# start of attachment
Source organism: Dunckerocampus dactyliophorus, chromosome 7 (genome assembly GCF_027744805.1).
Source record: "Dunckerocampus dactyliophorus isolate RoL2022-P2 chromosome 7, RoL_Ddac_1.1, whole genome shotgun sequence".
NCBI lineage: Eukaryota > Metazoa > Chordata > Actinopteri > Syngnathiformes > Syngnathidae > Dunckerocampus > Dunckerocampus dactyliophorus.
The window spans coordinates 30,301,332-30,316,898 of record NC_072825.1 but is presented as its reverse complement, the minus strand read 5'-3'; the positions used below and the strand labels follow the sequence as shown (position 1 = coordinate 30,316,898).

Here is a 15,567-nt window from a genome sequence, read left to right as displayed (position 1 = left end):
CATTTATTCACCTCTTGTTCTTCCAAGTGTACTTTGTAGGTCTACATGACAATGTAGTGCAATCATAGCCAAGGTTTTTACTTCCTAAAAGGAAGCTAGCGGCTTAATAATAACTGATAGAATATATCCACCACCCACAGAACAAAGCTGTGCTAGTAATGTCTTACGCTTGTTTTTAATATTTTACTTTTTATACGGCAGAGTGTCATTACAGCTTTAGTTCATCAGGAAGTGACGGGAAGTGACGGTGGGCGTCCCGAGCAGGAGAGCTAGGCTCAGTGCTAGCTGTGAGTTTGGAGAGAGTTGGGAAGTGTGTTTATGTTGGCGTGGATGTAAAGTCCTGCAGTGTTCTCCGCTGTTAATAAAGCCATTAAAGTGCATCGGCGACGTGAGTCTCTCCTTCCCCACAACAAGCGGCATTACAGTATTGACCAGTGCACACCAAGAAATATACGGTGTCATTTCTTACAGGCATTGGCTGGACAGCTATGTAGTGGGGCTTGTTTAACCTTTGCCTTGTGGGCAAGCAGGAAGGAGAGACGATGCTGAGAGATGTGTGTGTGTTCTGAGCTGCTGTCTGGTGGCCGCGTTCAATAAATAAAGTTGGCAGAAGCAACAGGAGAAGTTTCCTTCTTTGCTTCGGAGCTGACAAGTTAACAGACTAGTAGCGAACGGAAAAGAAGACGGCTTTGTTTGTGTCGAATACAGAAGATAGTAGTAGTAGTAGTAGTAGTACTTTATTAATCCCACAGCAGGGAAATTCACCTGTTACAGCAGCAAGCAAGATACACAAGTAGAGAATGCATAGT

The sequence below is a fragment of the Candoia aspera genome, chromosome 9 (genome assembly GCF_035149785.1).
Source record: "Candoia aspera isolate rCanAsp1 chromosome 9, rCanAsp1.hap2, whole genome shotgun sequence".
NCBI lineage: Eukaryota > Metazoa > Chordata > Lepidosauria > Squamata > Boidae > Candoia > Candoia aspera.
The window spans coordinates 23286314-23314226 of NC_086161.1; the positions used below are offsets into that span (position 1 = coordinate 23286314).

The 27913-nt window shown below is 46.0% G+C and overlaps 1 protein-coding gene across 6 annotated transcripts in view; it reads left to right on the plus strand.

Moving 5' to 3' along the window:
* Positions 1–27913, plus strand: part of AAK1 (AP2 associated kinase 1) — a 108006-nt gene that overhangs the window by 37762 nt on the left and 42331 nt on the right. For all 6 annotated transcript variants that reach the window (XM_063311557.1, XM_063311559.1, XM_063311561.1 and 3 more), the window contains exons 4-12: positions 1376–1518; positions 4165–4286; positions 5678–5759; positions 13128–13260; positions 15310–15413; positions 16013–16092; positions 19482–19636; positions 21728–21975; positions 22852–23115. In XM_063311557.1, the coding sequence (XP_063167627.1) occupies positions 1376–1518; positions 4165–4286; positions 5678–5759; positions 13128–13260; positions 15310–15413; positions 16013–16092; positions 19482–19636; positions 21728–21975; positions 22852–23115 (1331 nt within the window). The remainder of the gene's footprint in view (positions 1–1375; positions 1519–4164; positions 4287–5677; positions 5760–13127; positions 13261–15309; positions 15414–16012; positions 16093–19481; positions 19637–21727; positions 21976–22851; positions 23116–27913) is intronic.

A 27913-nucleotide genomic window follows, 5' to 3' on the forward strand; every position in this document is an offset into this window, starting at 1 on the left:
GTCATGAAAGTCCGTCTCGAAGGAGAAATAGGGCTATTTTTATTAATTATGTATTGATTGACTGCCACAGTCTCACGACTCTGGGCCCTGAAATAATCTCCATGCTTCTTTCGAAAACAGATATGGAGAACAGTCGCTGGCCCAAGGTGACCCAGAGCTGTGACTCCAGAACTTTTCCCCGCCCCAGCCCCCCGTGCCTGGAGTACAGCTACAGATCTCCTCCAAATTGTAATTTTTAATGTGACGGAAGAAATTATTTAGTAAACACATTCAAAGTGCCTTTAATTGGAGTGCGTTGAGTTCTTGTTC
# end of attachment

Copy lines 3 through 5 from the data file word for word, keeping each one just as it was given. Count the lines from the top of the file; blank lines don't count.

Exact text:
NCBI lineage: Eukaryota > Metazoa > Chordata > Actinopteri > Syngnathiformes > Syngnathidae > Dunckerocampus > Dunckerocampus dactyliophorus.
The window spans coordinates 30,301,332-30,316,898 of record NC_072825.1 but is presented as its reverse complement, the minus strand read 5'-3'; the positions used below and the strand labels follow the sequence as shown (position 1 = coordinate 30,316,898).

Here is a 15,567-nt window from a genome sequence, read left to right as displayed (position 1 = left end):